About me


I trained and qualified as a social worker in the early 1980s and worked in both residential and local authority social work roles. I have a long standing interest in people with learning disability, particularly children and in more recent years, those with the most profound impairments, including complex health care needs, sensory impairments and cognitive impairments. From the late 1990s until 2008 I was a researcher at the Norah Fry Research Centre, University of Bristol, working on a range of funded studies concerning services for disabled people and their families. I have also carried out freelance research for a number of national organisations.

I have a keen interest in research ethics and have served on three Research Ethics Committees at the University of Bristol.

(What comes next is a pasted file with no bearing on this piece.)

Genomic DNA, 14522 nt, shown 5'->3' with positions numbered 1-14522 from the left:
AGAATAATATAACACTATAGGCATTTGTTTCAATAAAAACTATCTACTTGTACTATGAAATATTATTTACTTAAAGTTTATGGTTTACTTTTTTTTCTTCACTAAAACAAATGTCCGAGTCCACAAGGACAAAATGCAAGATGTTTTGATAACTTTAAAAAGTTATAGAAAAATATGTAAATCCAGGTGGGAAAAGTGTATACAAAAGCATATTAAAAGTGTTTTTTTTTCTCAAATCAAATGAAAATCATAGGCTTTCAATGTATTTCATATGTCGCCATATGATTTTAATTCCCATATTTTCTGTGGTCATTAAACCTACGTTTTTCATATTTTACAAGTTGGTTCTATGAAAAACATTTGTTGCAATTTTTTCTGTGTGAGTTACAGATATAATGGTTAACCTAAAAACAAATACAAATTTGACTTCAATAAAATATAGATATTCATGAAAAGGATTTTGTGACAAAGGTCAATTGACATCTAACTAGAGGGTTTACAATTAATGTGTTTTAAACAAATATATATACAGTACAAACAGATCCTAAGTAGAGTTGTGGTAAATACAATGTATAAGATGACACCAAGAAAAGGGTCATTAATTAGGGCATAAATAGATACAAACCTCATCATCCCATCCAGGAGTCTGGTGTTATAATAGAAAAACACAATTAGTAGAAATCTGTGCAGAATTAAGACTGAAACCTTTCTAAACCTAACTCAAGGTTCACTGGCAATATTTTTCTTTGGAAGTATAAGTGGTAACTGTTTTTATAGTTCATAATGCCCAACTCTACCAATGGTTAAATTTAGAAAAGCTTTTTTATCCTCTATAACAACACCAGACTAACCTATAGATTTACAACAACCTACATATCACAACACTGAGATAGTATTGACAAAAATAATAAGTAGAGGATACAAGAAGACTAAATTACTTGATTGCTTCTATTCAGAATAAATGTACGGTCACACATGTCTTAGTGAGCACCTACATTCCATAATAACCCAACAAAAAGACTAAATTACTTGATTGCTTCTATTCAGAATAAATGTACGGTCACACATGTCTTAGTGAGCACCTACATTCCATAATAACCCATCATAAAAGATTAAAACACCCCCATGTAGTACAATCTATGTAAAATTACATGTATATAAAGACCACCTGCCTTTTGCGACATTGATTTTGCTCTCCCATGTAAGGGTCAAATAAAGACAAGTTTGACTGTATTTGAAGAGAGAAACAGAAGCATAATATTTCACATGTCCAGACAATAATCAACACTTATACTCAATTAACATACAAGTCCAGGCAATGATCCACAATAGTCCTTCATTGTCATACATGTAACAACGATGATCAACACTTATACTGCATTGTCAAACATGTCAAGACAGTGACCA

I have recently completed a PhD, funded by the Economic and Social Research Council, at the Graduate School of Education, University of Bristol. My study is on playfulness and children with profound and multiple learning disabilities.

I am involved with a local play site for disabled children and I help to run arts-based workshops for disabled children at my local arts centre. My main motivation is that I have a strongly held belief that the essential ‘child’ is often lost in research about disabled children and the focus can be negative, emphasising deficits and problems. My aim is to carry out research which promotes the view that disabled children have the same sense of playfulness and fun that all children have, but it is sometimes harder for them to express it. The challenge is to find ways to support profoundly disabled children that encourage this aspect of their lives and it is hoped that some of the resources and ideas on this website will go some way towards this. Please get in touch via the ‘contact me’ page if you would like more information – I always enjoy hearing from people with similar interests!